Enter the fig-wasp - enter via the little hole at the end of a fig. There's thousands of species, for the time being bundled together as Agaonids, and each species of fig has at least one fig wasp to go with it.
They aren't very big - about the size of this semi-colon ; but then the hole isn't very big either, and the little fig-wasp lady will probably loose her antennae and wings forcing her way in. Many of them have backwards-pointing teeth on their distinctive, specially tapered, reinforced heads to make it a bit easier, both for them and for the paleontologists picking them out from rocks and amber ( fossils of some genera, still around today, turn up in amber 35 million years old - genetic clocks suggest they might be twice that old ).
Inside the fig, she finds herself surrounded by male flowers, long-stalked female flowers, and short-stalked female flowers, and has a good climb around laying her eggs in the all the ovules she can reach. Then she dies, remaining as a pleasant surprise for her babies when they eventually emerge as adults. Of course, the next generation are going to have other things on their mind - in the case of the males, it's hunting down all their brothers and cut them to pieces. This part of the life cycle is quite difficult to study - leave cutting the fig open a few minutes too late and all you'll find is a stack of dismembered losers and the winner waving his over-sized jaws and cackling "Mine! They're all mine!!! BWAHAHAHA!!!!!!" surrounded by his nubile sisters.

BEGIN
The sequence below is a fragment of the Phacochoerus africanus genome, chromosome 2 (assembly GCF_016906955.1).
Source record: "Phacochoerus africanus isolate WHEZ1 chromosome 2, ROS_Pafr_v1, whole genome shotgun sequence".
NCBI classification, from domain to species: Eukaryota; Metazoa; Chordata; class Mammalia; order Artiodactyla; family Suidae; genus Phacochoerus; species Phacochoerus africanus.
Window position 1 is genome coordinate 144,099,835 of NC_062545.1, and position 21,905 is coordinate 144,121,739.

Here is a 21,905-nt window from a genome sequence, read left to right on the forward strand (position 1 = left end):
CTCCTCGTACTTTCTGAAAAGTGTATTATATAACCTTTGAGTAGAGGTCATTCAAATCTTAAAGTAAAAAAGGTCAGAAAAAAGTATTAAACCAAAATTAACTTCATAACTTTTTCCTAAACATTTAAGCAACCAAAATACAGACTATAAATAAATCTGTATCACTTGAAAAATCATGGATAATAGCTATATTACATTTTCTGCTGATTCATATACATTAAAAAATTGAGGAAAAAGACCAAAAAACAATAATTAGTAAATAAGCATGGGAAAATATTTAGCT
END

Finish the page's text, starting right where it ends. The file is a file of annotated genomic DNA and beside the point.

Once he's got them all pregnant he chews his way out of the fig, and his sisters all fly off, covered in fig pollen or carrying it in little pockets. He, born wingless, stays behind to die of a broken heart.
And only then does the fig ripen, ready, finally, to be a juicy corpse-filled snack for some lucky bird, lizard, or primate.
( Just in case you were about to throw up your breakfast, the domesticated figs - possibly the first plants domesticated by humans - are sterile mutants, so the poor little fig wasps are not required. )
The wasps avoid ending up bango-playing yokels because male hymenoptera are usually haploid - they hatch from unfertilised eggs and only have one copy of each chromosome. Thus any genetic problems are obvious, and the bearer swiftly eliminated from the gene-pool. Not all species are so picky about keeping it in the family, though. They'll happily share a fig with a bunch of other clutches - but even these ones can't be too complacent because there's up to thirty other wasps that parasitise the fig wasps, or just parasitise the fig without any benefit to the plant, or parasitise the other parasites - either climbing in after the fig wasp mother, or drilling into the fig from outside with their ovipositors.
And some figs cheat - having seperate male and female fig trees - and the fig wasps emerging from a male fig can't reach the ovules of a female fig and thus die after fertilising all her flowers during the futile search.
I recommend Figweb for all your fig wasp needs - great site.
So it all gets very complicated - a fig lined inside with long and short flowers, and a suite of wasps competing for room inside the fig or inside each other, and an arms race for the biggest jaws, sneakiest fig anatomy, or longest vagina-slash-drillbit that's still light enough to drag around behind you.